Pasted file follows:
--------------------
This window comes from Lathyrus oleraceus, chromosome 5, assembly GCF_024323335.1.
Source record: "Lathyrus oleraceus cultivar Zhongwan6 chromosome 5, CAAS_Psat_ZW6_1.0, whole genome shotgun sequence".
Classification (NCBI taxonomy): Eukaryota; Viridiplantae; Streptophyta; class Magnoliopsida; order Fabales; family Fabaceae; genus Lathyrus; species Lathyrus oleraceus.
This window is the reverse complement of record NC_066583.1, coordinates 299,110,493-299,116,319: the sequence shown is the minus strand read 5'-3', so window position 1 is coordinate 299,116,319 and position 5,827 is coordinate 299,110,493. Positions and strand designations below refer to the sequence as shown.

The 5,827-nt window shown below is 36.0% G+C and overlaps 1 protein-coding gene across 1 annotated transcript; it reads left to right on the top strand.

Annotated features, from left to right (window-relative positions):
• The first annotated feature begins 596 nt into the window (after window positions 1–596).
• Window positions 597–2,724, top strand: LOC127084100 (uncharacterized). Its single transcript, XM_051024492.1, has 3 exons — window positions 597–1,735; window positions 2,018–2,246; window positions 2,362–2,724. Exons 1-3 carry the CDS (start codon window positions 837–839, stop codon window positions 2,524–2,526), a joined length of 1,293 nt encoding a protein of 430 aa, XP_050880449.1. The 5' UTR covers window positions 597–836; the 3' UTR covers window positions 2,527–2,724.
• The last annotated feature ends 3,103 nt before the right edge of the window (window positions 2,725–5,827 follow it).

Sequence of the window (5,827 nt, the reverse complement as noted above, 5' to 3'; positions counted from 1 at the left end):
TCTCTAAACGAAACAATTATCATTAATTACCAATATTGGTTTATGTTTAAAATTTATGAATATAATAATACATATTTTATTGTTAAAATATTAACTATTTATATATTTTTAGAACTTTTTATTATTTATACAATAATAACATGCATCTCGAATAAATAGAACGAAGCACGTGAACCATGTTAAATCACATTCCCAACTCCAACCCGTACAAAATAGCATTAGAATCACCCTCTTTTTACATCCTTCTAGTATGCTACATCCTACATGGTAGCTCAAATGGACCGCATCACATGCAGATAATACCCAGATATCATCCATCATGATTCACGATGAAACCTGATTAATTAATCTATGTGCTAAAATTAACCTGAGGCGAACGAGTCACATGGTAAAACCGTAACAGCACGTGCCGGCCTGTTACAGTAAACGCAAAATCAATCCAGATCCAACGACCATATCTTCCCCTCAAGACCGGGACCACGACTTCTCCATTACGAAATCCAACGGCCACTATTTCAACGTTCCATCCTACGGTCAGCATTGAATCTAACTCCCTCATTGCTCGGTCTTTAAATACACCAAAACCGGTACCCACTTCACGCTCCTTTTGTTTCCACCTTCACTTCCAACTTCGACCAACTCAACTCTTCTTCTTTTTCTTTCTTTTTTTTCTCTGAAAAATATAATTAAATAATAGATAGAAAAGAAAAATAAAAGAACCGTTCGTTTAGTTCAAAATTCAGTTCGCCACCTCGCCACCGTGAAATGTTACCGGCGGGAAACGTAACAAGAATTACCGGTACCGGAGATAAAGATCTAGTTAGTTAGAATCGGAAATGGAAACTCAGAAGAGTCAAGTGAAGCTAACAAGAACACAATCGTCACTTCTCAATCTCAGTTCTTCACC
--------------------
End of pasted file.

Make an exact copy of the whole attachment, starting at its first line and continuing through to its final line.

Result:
This window comes from Lathyrus oleraceus, chromosome 5, assembly GCF_024323335.1.
Source record: "Lathyrus oleraceus cultivar Zhongwan6 chromosome 5, CAAS_Psat_ZW6_1.0, whole genome shotgun sequence".
Classification (NCBI taxonomy): Eukaryota; Viridiplantae; Streptophyta; class Magnoliopsida; order Fabales; family Fabaceae; genus Lathyrus; species Lathyrus oleraceus.
This window is the reverse complement of record NC_066583.1, coordinates 299,110,493-299,116,319: the sequence shown is the minus strand read 5'-3', so window position 1 is coordinate 299,116,319 and position 5,827 is coordinate 299,110,493. Positions and strand designations below refer to the sequence as shown.

The 5,827-nt window shown below is 36.0% G+C and overlaps 1 protein-coding gene across 1 annotated transcript; it reads left to right on the top strand.

Annotated features, from left to right (window-relative positions):
• The first annotated feature begins 596 nt into the window (after window positions 1–596).
• Window positions 597–2,724, top strand: LOC127084100 (uncharacterized). Its single transcript, XM_051024492.1, has 3 exons — window positions 597–1,735; window positions 2,018–2,246; window positions 2,362–2,724. Exons 1-3 carry the CDS (start codon window positions 837–839, stop codon window positions 2,524–2,526), a joined length of 1,293 nt encoding a protein of 430 aa, XP_050880449.1. The 5' UTR covers window positions 597–836; the 3' UTR covers window positions 2,527–2,724.
• The last annotated feature ends 3,103 nt before the right edge of the window (window positions 2,725–5,827 follow it).

Sequence of the window (5,827 nt, the reverse complement as noted above, 5' to 3'; positions counted from 1 at the left end):
TCTCTAAACGAAACAATTATCATTAATTACCAATATTGGTTTATGTTTAAAATTTATGAATATAATAATACATATTTTATTGTTAAAATATTAACTATTTATATATTTTTAGAACTTTTTATTATTTATACAATAATAACATGCATCTCGAATAAATAGAACGAAGCACGTGAACCATGTTAAATCACATTCCCAACTCCAACCCGTACAAAATAGCATTAGAATCACCCTCTTTTTACATCCTTCTAGTATGCTACATCCTACATGGTAGCTCAAATGGACCGCATCACATGCAGATAATACCCAGATATCATCCATCATGATTCACGATGAAACCTGATTAATTAATCTATGTGCTAAAATTAACCTGAGGCGAACGAGTCACATGGTAAAACCGTAACAGCACGTGCCGGCCTGTTACAGTAAACGCAAAATCAATCCAGATCCAACGACCATATCTTCCCCTCAAGACCGGGACCACGACTTCTCCATTACGAAATCCAACGGCCACTATTTCAACGTTCCATCCTACGGTCAGCATTGAATCTAACTCCCTCATTGCTCGGTCTTTAAATACACCAAAACCGGTACCCACTTCACGCTCCTTTTGTTTCCACCTTCACTTCCAACTTCGACCAACTCAACTCTTCTTCTTTTTCTTTCTTTTTTTTCTCTGAAAAATATAATTAAATAATAGATAGAAAAGAAAAATAAAAGAACCGTTCGTTTAGTTCAAAATTCAGTTCGCCACCTCGCCACCGTGAAATGTTACCGGCGGGAAACGTAACAAGAATTACCGGTACCGGAGATAAAGATCTAGTTAGTTAGAATCGGAAATGGAAACTCAGAAGAGTCAAGTGAAGCTAACAAGAACACAATCGTCACTTCTCAATCTCAGTTCTTCACC